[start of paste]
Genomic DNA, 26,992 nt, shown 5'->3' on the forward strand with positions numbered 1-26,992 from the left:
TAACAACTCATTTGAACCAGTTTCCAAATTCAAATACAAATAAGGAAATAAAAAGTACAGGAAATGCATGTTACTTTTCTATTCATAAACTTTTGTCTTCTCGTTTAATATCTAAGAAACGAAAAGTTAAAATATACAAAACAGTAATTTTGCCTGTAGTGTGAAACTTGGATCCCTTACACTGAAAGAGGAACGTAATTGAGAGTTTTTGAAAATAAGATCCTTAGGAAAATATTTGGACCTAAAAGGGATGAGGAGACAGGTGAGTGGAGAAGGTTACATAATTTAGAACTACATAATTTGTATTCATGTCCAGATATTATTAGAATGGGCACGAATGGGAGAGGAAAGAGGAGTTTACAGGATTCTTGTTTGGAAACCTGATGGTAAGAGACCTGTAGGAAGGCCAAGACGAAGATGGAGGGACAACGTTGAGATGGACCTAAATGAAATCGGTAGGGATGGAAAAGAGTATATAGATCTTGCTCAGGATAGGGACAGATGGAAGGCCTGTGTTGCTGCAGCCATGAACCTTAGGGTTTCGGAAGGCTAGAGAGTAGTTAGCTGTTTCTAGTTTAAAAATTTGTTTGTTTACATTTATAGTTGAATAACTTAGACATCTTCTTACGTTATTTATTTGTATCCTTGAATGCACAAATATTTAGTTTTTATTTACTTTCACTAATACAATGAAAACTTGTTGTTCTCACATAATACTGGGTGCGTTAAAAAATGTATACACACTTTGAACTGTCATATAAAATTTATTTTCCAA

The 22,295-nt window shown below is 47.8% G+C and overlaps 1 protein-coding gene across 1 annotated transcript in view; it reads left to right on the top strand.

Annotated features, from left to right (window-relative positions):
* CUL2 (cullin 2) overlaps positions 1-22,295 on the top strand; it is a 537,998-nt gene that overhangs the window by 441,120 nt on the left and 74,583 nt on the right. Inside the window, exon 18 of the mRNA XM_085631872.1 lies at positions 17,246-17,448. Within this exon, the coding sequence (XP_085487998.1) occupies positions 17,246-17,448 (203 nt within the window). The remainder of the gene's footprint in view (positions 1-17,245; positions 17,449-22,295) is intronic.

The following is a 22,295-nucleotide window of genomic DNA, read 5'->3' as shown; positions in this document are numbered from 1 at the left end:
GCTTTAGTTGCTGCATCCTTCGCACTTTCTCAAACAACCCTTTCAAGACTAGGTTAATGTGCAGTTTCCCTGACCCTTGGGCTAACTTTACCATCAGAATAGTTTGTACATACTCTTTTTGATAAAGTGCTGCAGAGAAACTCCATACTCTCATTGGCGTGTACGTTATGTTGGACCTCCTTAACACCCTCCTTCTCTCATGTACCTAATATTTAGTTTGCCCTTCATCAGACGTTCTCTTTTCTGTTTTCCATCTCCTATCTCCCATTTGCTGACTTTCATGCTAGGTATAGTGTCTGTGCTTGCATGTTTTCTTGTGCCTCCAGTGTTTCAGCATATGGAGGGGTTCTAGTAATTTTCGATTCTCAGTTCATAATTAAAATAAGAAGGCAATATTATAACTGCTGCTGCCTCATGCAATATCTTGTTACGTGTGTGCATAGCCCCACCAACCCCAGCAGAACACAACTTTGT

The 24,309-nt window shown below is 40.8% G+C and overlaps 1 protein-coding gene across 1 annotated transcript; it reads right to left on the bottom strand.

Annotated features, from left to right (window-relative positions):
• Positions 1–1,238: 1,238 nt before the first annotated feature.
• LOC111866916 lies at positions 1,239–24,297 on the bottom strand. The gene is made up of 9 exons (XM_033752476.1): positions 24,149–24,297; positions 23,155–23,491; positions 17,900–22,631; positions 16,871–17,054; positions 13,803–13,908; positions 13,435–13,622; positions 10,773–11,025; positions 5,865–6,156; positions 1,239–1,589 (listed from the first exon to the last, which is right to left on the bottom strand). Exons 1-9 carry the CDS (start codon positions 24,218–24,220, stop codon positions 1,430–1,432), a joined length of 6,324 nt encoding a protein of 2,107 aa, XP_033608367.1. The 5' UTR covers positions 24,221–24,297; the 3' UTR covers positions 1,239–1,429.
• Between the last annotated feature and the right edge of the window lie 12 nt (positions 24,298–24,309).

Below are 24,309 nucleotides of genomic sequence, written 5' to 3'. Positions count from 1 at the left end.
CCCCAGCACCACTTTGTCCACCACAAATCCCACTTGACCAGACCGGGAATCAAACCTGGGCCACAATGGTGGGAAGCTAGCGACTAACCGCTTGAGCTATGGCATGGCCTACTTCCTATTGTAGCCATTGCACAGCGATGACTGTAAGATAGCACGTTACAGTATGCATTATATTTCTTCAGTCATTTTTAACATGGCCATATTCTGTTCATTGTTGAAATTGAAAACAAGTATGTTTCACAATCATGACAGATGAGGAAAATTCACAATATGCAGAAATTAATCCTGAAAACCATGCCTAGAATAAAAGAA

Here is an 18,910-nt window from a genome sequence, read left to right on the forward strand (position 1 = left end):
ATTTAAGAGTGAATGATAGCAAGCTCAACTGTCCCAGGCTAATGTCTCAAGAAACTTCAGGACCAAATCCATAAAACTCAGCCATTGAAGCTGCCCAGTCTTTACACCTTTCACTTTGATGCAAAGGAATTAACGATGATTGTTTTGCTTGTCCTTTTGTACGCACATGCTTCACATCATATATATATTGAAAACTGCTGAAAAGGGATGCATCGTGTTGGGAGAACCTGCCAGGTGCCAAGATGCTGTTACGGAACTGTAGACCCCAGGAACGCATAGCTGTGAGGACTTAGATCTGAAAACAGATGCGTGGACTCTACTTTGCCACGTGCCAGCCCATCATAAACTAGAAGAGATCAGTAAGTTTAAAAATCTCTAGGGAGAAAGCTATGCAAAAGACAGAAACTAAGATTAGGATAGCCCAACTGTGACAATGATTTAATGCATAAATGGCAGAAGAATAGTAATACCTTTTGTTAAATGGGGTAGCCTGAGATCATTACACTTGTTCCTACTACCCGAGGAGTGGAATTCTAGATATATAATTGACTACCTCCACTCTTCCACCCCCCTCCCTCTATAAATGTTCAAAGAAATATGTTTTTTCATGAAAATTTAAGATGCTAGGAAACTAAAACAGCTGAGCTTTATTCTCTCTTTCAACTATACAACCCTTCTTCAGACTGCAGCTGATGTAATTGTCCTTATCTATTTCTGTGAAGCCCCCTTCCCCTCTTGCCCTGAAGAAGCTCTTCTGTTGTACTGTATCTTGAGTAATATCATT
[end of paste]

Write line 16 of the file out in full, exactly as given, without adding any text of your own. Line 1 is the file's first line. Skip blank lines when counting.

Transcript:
ATTTAAGAGTGAATGATAGCAAGCTCAACTGTCCCAGGCTAATGTCTCAAGAAACTTCAGGACCAAATCCATAAAACTCAGCCATTGAAGCTGCCCAGTCTTTACACCTTTCACTTTGATGCAAAGGAATTAACGATGATTGTTTTGCTTGTCCTTTTGTACGCACATGCTTCACATCATATATATATTGAAAACTGCTGAAAAGGGATGCATCGTGTTGGGAGAACCTGCCAGGTGCCAAGATGCTGTTACGGAACTGTAGACCCCAGGAACGCATAGCTGTGAGGACTTAGATCTGAAAACAGATGCGTGGACTCTACTTTGCCACGTGCCAGCCCATCATAAACTAGAAGAGATCAGTAAGTTTAAAAATCTCTAGGGAGAAAGCTATGCAAAAGACAGAAACTAAGATTAGGATAGCCCAACTGTGACAATGATTTAATGCATAAATGGCAGAAGAATAGTAATACCTTTTGTTAAATGGGGTAGCCTGAGATCATTACACTTGTTCCTACTACCCGAGGAGTGGAATTCTAGATATATAATTGACTACCTCCACTCTTCCACCCCCCTCCCTCTATAAATGTTCAAAGAAATATGTTTTTTCATGAAAATTTAAGATGCTAGGAAACTAAAACAGCTGAGCTTTATTCTCTCTTTCAACTATACAACCCTTCTTCAGACTGCAGCTGATGTAATTGTCCTTATCTATTTCTGTGAAGCCCCCTTCCCCTCTTGCCCTGAAGAAGCTCTTCTGTTGTACTGTATCTTGAGTAATATCATT